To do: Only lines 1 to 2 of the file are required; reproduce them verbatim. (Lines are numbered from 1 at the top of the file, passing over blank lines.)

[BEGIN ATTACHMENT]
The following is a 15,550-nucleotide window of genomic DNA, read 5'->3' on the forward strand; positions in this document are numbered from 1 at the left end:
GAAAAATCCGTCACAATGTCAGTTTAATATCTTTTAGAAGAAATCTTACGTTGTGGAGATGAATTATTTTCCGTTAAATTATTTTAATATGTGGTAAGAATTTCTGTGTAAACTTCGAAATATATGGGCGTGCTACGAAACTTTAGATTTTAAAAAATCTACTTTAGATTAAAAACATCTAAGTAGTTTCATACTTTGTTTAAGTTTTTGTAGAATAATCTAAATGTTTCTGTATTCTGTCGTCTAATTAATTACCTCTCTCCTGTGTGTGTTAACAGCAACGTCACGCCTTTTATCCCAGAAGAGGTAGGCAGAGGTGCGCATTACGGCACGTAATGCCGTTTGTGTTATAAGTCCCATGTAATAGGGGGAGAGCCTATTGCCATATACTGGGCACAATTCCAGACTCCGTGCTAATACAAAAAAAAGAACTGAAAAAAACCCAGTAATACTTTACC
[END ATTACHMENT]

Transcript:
The following is a 15,550-nucleotide window of genomic DNA, read 5'->3' on the forward strand; positions in this document are numbered from 1 at the left end:
GAAAAATCCGTCACAATGTCAGTTTAATATCTTTTAGAAGAAATCTTACGTTGTGGAGATGAATTATTTTCCGTTAAATTATTTTAATATGTGGTAAGAATTTCTGTGTAAACTTCGAAATATATGGGCGTGCTACGAAACTTTAGATTTTAAAAAATCTACTTTAGATTAAAAACATCTAAGTAGTTTCATACTTTGTTTAAGTTTTTGTAGAATAATCTAAATGTTTCTGTATTCTGTCGTCTAATTAATTACCTCTCTCCTGTGTGTGTTAACAGCAACGTCACGCCTTTTATCCCAGAAGAGGTAGGCAGAGGTGCGCATTACGGCACGTAATGCCGTTTGTGTTATAAGTCCCATGTAATAGGGGGAGAGCCTATTGCCATATACTGGGCACAATTCCAGACTCCGTGCTAATACAAAAAAAAGAACTGAAAAAAACCCAGTAATACTTTACC